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Vampire Horror Film

Let The Right One In

This is easily the best vampire film to be released in a very long time. It is a romantic drama with touches of true horror. A young boy befriends a vampire who appears to be a young girl and the two develop a relationship but her need for human blood cannot be hidden forever. It is a Swedish production based on the book by John Ajvide Lindqvist and it is hauntingly beautiful and deeply touching.

The story centres on Oskar, a young boy who is getting bullied at school and struggling at home with the separation of his parents. It is obvious that he is not receiving the support he needs and he fantasises about a violent revenge on his tormentors. One night a girl called Eli moves in next door and the two strike up a friendship which could develop into more, except for one thing, Eli is a vampire.

Eli lives with a human helper who appears to be her father and a shocking opening sees him trundle off into the cold night air in search of a victim to sate her appetite. The pressure of their lifestyle has obviously taken a toll on both of them and Eli seems to find some respite in her night time talks with Oskar in the courtyard outside their homes. She tries to help him and he begins to fall in love with her but you inevitably begin to wonder how it can possibly all work out.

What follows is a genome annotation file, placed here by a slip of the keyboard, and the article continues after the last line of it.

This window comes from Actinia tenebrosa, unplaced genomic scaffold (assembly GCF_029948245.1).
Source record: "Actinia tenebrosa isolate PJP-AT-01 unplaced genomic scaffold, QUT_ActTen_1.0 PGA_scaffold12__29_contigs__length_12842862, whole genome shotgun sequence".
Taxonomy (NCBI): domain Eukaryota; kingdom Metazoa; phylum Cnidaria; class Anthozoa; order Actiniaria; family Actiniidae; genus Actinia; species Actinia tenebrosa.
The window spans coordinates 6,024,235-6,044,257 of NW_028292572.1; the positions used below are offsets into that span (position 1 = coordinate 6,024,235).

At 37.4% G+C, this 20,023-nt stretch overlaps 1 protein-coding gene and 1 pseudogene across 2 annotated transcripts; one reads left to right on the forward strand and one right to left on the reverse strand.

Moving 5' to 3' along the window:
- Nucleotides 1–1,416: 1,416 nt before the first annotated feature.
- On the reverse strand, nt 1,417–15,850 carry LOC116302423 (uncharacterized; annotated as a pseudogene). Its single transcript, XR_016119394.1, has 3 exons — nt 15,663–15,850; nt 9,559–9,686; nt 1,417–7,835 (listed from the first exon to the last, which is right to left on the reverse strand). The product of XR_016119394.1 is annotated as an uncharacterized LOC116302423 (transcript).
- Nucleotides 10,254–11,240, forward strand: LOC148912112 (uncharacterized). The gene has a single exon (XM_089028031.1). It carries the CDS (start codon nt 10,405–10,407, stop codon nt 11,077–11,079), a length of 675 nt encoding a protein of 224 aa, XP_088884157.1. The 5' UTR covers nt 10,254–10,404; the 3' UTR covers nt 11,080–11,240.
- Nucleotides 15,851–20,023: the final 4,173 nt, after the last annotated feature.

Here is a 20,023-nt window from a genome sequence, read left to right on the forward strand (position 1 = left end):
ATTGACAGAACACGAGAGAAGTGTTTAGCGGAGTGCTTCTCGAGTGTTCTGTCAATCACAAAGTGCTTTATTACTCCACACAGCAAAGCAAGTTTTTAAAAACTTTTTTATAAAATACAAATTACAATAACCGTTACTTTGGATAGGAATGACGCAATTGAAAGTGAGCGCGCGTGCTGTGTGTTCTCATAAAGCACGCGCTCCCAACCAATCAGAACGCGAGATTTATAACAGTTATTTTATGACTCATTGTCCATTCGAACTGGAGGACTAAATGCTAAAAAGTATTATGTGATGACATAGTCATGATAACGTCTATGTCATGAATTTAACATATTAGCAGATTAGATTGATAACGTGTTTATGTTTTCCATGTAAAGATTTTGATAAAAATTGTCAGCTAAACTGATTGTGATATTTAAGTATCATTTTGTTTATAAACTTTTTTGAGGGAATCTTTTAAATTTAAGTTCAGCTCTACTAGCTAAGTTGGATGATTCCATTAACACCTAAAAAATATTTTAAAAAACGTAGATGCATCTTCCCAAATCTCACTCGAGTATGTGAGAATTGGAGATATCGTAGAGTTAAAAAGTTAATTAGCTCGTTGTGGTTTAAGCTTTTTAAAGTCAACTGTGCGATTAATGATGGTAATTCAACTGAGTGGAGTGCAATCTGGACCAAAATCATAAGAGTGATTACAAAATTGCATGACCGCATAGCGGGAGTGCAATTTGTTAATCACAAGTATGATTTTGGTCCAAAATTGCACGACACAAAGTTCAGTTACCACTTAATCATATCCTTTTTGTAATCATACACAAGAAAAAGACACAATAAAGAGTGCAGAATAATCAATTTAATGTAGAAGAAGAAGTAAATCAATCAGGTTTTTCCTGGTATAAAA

This is extremely original and provides a genuinely fresh take on a genre which has become stale. It is very skilfully filmed and the director Tomas Alfredson captures the snowbound community and uses the harsh environment to accentuate the detachment of the two lead characters. It is this very detachment from the rest of humanity that brings them together and their relationship is captivating. The horror is handled in a very brutal and realistic way; this is a grim depiction of vampires not the glossy, attractive teen style vampire nonsense we are used to. Some of the scenes are quite powerful and there are moments which are completely chilling.

Although some people may struggle with the slow pace it builds towards an immensely satisfying finale. The sombre mood reflects what the central characters are going through and there is hope shining through in their blossoming relationship. The director captures terrific performances from the young leads. Kare Hedebrant is excellent as Oskar but the real plaudits have to go to Lina Leandersson as Eli. Her soulful eyes and subdued acting bring an impressive sense of reality to one of the oldest horror monsters in films.

Let The Right One In is subtitled into English and it is slow and thoughtful so inevitably it won't appeal to everyone but there is a reason it is getting such great reviews and I highly recommend you give it a chance. This is not just the greatest vampire film in years it is a great film by any standards and I'd expect it to appeal to a wide audience.

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